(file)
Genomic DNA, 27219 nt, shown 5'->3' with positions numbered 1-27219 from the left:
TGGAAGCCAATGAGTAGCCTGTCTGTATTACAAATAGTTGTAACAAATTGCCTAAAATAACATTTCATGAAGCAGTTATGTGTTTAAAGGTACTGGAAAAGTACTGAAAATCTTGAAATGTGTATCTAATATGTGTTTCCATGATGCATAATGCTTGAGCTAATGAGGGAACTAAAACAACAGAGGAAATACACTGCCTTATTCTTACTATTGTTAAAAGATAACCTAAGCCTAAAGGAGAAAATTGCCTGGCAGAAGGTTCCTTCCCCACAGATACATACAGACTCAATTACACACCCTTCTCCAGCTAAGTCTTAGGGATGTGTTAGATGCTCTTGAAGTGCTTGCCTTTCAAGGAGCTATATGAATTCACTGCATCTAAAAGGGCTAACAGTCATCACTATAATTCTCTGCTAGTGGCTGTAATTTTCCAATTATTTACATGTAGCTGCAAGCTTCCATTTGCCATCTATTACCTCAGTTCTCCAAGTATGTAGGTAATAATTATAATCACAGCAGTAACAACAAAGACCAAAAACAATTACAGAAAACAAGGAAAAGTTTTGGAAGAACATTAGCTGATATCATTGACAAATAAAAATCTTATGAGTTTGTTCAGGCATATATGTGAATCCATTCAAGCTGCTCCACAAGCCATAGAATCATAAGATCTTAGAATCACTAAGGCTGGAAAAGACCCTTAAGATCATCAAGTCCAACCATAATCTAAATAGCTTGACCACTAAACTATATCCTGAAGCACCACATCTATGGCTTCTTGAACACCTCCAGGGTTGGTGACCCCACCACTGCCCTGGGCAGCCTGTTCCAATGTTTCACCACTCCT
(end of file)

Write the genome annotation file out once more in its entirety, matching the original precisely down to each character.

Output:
Genomic DNA, 27219 nt, shown 5'->3' with positions numbered 1-27219 from the left:
TGGAAGCCAATGAGTAGCCTGTCTGTATTACAAATAGTTGTAACAAATTGCCTAAAATAACATTTCATGAAGCAGTTATGTGTTTAAAGGTACTGGAAAAGTACTGAAAATCTTGAAATGTGTATCTAATATGTGTTTCCATGATGCATAATGCTTGAGCTAATGAGGGAACTAAAACAACAGAGGAAATACACTGCCTTATTCTTACTATTGTTAAAAGATAACCTAAGCCTAAAGGAGAAAATTGCCTGGCAGAAGGTTCCTTCCCCACAGATACATACAGACTCAATTACACACCCTTCTCCAGCTAAGTCTTAGGGATGTGTTAGATGCTCTTGAAGTGCTTGCCTTTCAAGGAGCTATATGAATTCACTGCATCTAAAAGGGCTAACAGTCATCACTATAATTCTCTGCTAGTGGCTGTAATTTTCCAATTATTTACATGTAGCTGCAAGCTTCCATTTGCCATCTATTACCTCAGTTCTCCAAGTATGTAGGTAATAATTATAATCACAGCAGTAACAACAAAGACCAAAAACAATTACAGAAAACAAGGAAAAGTTTTGGAAGAACATTAGCTGATATCATTGACAAATAAAAATCTTATGAGTTTGTTCAGGCATATATGTGAATCCATTCAAGCTGCTCCACAAGCCATAGAATCATAAGATCTTAGAATCACTAAGGCTGGAAAAGACCCTTAAGATCATCAAGTCCAACCATAATCTAAATAGCTTGACCACTAAACTATATCCTGAAGCACCACATCTATGGCTTCTTGAACACCTCCAGGGTTGGTGACCCCACCACTGCCCTGGGCAGCCTGTTCCAATGTTTCACCACTCCT